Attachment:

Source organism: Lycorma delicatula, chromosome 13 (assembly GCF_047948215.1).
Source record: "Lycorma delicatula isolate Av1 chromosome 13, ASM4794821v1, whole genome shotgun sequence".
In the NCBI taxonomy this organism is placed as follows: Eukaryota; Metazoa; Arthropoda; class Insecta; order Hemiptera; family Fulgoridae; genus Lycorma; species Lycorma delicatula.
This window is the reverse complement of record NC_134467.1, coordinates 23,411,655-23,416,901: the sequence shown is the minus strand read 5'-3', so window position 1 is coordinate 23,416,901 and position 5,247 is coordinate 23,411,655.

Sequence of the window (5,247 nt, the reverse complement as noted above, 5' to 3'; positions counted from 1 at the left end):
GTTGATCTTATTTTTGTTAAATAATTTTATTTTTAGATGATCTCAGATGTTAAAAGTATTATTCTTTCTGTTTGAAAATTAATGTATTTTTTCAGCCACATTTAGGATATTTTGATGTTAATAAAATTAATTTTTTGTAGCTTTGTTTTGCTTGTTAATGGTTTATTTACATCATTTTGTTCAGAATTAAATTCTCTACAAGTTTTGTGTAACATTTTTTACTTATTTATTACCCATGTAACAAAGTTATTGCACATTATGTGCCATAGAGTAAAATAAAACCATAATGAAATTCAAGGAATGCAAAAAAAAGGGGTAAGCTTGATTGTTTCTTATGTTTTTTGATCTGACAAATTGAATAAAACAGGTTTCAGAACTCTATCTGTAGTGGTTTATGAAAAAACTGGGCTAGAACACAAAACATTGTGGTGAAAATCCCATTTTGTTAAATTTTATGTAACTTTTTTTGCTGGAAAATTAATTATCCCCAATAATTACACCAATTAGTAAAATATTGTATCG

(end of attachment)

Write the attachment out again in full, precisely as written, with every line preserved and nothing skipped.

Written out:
Source organism: Lycorma delicatula, chromosome 13 (assembly GCF_047948215.1).
Source record: "Lycorma delicatula isolate Av1 chromosome 13, ASM4794821v1, whole genome shotgun sequence".
In the NCBI taxonomy this organism is placed as follows: Eukaryota; Metazoa; Arthropoda; class Insecta; order Hemiptera; family Fulgoridae; genus Lycorma; species Lycorma delicatula.
This window is the reverse complement of record NC_134467.1, coordinates 23,411,655-23,416,901: the sequence shown is the minus strand read 5'-3', so window position 1 is coordinate 23,416,901 and position 5,247 is coordinate 23,411,655.

Sequence of the window (5,247 nt, the reverse complement as noted above, 5' to 3'; positions counted from 1 at the left end):
GTTGATCTTATTTTTGTTAAATAATTTTATTTTTAGATGATCTCAGATGTTAAAAGTATTATTCTTTCTGTTTGAAAATTAATGTATTTTTTCAGCCACATTTAGGATATTTTGATGTTAATAAAATTAATTTTTTGTAGCTTTGTTTTGCTTGTTAATGGTTTATTTACATCATTTTGTTCAGAATTAAATTCTCTACAAGTTTTGTGTAACATTTTTTACTTATTTATTACCCATGTAACAAAGTTATTGCACATTATGTGCCATAGAGTAAAATAAAACCATAATGAAATTCAAGGAATGCAAAAAAAAGGGGTAAGCTTGATTGTTTCTTATGTTTTTTGATCTGACAAATTGAATAAAACAGGTTTCAGAACTCTATCTGTAGTGGTTTATGAAAAAACTGGGCTAGAACACAAAACATTGTGGTGAAAATCCCATTTTGTTAAATTTTATGTAACTTTTTTTGCTGGAAAATTAATTATCCCCAATAATTACACCAATTAGTAAAATATTGTATCG